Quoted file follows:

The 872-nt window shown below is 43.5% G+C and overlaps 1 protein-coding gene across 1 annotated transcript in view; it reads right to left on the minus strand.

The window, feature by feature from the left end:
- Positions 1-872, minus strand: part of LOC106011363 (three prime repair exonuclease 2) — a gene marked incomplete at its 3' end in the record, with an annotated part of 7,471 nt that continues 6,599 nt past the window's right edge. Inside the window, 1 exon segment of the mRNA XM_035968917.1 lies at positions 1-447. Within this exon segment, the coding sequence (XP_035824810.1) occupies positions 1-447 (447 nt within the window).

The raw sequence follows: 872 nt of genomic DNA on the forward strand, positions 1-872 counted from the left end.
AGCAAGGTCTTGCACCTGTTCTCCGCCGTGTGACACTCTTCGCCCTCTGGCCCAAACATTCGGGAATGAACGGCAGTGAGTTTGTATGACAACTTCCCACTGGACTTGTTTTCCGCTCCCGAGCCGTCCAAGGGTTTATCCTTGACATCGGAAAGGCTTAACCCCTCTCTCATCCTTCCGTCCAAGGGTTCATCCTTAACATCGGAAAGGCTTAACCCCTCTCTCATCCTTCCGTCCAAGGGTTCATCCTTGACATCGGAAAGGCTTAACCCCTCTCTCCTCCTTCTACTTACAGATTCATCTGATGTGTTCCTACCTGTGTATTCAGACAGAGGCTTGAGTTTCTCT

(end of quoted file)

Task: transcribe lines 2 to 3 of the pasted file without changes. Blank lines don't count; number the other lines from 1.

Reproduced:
The window, feature by feature from the left end:
- Positions 1-872, minus strand: part of LOC106011363 (three prime repair exonuclease 2) — a gene marked incomplete at its 3' end in the record, with an annotated part of 7,471 nt that continues 6,599 nt past the window's right edge. Inside the window, 1 exon segment of the mRNA XM_035968917.1 lies at positions 1-447. Within this exon segment, the coding sequence (XP_035824810.1) occupies positions 1-447 (447 nt within the window).